What Were We Fighting For?

Four years ago President Bush announced to an exuberant America that “Kuwait is liberated.” He called Desert Storm “a victory for . . . all mankind, for the rule of law, and for what is right.” Despite the President’s speech many people wondered why our soldiers were sent to save an autocratic Middle Eastern regime. Events this week in Kuwait make that question, in retrospect, even harder to answer. Robert Hussein, a Kuwaiti convert to Christianity, is on trial in Kuwait, charged with apostasy. If convicted, the best he can hope for is the loss of his civil rights. At worst, a conviction will give any Muslim the right—some say the religious duty—to kill him. Robert Hussein first encountered Christianity while studying in the United States. He went to church and started reading the Bible. Two years ago when he returned to Kuwait he started openly calling himself a Christian. Robert chose not to hide his faith even in the midst of a hostile culture. He led Bible studies in his home and passed out Christian tracts. And like St. Paul, Robert has suffered the loss of all things for the Gospel’s sake. His wife left him and refused to let him see his children. His family disowned him and confiscated his business. They even forbade him from attending his father’s funeral. We in the Western world have enjoyed a long tradition of toleration and democracy. Not so in the Muslim world. Islam extends its overarching influence to all areas of society. Those who change their religion are seen as betraying not only Islam but also their culture, their families. For many Muslims conversion is the ultimate, unforgivable offense. That is why three Muslim lawyers have taken it upon themselves to accuse Robert of apostasy before a Kuwaiti court. They want the court “to deprive him of his civil rights, [which include] marriage to a Muslim, custody of Muslim children and inheritance.” A judge has already warned Hussein that the “Prophet Mohammed prescribed death for those who abandon the faith.” I suggest that President Clinton pick up the telephone and call the emir. The president is a Southern Baptist, and Robert Hussein is his brother in Christ. The president can tell the emir, who’s puppet regime we keep propped up, “Let my people go.” And if the emir refuses to protect Robert Hussein, Clinton might take a page from an earlier age when Pharaoh refused the same plea from Moses. But this time, instead of plagues of frogs and lice, the emir will surely be visited by the return of Saddam Hussein’s Iraqi army. All we have to do is withdraw our troops. Why should we spend our resources and deploy our forces to prop up a petty tyrant who persecutes Christians? We need to ask our senators, congressmen, and our president to pressure the Kuwaiti government to set Robert Hussein free. I pray that we as a nation will summon the moral fortitude to declare—as President Bush did at the beginning of the Gulf War—“this shall not stand.”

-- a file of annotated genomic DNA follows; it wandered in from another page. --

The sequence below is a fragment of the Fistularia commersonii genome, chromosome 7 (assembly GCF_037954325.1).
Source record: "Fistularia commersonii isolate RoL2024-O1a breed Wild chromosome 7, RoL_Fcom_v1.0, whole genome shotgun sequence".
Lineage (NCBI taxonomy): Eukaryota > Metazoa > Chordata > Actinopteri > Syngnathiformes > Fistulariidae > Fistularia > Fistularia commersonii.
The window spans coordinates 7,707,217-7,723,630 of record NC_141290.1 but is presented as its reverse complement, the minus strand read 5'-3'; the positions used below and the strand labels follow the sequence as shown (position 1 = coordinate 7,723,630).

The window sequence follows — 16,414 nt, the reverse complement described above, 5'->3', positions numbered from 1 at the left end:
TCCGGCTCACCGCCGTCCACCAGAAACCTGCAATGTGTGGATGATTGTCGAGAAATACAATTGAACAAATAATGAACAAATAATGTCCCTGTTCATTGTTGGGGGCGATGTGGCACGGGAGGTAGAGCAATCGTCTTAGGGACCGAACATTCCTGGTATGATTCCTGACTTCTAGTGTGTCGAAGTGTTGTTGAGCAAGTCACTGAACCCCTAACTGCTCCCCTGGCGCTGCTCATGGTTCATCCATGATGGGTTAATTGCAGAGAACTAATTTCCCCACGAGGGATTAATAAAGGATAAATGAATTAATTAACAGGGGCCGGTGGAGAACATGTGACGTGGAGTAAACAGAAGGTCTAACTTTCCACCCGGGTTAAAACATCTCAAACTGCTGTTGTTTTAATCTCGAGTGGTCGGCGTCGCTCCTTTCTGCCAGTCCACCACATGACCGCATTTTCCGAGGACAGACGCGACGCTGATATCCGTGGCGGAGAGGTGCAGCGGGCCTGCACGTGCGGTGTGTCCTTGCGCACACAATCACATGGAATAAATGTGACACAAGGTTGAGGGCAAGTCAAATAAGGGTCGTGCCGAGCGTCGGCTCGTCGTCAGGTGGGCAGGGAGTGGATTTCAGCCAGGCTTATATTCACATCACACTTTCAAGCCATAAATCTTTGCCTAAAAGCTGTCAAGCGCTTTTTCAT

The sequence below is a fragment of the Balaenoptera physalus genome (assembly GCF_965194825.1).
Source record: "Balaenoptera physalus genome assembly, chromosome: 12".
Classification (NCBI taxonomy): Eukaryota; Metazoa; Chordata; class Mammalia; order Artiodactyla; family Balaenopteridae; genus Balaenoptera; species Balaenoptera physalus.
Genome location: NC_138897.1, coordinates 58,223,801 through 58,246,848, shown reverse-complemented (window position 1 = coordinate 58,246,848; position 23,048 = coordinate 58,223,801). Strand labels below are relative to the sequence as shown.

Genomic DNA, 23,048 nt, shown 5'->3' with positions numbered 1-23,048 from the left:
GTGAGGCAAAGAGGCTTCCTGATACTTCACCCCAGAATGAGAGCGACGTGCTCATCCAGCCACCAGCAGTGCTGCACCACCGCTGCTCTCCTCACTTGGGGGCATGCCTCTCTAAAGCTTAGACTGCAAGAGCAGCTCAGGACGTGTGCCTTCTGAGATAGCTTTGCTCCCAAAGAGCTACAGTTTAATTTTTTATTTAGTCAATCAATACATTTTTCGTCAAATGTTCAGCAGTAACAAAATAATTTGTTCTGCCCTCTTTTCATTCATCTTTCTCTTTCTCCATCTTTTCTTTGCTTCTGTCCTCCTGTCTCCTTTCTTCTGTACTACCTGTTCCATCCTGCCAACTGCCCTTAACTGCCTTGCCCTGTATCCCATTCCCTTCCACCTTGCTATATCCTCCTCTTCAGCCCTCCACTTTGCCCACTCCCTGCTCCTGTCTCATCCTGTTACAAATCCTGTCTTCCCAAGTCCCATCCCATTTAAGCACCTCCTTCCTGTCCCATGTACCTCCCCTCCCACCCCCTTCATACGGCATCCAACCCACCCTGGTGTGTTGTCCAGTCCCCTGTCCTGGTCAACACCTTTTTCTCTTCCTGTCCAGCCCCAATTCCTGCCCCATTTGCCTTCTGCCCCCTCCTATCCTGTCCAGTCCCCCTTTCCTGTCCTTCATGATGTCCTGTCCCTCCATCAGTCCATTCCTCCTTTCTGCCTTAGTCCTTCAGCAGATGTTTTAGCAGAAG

Chuck Colson


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